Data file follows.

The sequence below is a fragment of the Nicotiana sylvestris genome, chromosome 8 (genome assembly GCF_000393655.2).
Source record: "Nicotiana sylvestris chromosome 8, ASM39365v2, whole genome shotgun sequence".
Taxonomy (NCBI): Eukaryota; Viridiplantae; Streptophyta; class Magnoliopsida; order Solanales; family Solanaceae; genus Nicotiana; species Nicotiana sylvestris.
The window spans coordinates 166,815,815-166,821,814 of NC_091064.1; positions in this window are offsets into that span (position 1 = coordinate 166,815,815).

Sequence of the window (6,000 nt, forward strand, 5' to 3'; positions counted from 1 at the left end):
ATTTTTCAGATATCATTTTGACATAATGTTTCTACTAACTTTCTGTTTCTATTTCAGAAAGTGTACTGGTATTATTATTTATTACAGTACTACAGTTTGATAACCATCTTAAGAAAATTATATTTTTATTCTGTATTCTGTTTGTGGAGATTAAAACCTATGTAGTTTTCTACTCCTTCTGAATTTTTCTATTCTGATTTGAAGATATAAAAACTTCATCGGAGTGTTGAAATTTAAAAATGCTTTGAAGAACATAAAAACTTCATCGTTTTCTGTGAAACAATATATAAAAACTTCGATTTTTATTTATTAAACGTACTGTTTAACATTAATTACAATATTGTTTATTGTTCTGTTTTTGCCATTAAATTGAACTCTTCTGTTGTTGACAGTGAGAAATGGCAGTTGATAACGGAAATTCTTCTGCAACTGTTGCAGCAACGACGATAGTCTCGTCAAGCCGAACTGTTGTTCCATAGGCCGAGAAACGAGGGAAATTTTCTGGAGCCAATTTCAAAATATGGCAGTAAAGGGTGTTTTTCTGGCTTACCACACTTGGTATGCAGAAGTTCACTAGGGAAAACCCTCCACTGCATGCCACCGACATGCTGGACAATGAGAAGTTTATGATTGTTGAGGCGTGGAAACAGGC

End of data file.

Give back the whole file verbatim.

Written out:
The sequence below is a fragment of the Nicotiana sylvestris genome, chromosome 8 (genome assembly GCF_000393655.2).
Source record: "Nicotiana sylvestris chromosome 8, ASM39365v2, whole genome shotgun sequence".
Taxonomy (NCBI): Eukaryota; Viridiplantae; Streptophyta; class Magnoliopsida; order Solanales; family Solanaceae; genus Nicotiana; species Nicotiana sylvestris.
The window spans coordinates 166,815,815-166,821,814 of NC_091064.1; positions in this window are offsets into that span (position 1 = coordinate 166,815,815).

Sequence of the window (6,000 nt, forward strand, 5' to 3'; positions counted from 1 at the left end):
ATTTTTCAGATATCATTTTGACATAATGTTTCTACTAACTTTCTGTTTCTATTTCAGAAAGTGTACTGGTATTATTATTTATTACAGTACTACAGTTTGATAACCATCTTAAGAAAATTATATTTTTATTCTGTATTCTGTTTGTGGAGATTAAAACCTATGTAGTTTTCTACTCCTTCTGAATTTTTCTATTCTGATTTGAAGATATAAAAACTTCATCGGAGTGTTGAAATTTAAAAATGCTTTGAAGAACATAAAAACTTCATCGTTTTCTGTGAAACAATATATAAAAACTTCGATTTTTATTTATTAAACGTACTGTTTAACATTAATTACAATATTGTTTATTGTTCTGTTTTTGCCATTAAATTGAACTCTTCTGTTGTTGACAGTGAGAAATGGCAGTTGATAACGGAAATTCTTCTGCAACTGTTGCAGCAACGACGATAGTCTCGTCAAGCCGAACTGTTGTTCCATAGGCCGAGAAACGAGGGAAATTTTCTGGAGCCAATTTCAAAATATGGCAGTAAAGGGTGTTTTTCTGGCTTACCACACTTGGTATGCAGAAGTTCACTAGGGAAAACCCTCCACTGCATGCCACCGACATGCTGGACAATGAGAAGTTTATGATTGTTGAGGCGTGGAAACAGGC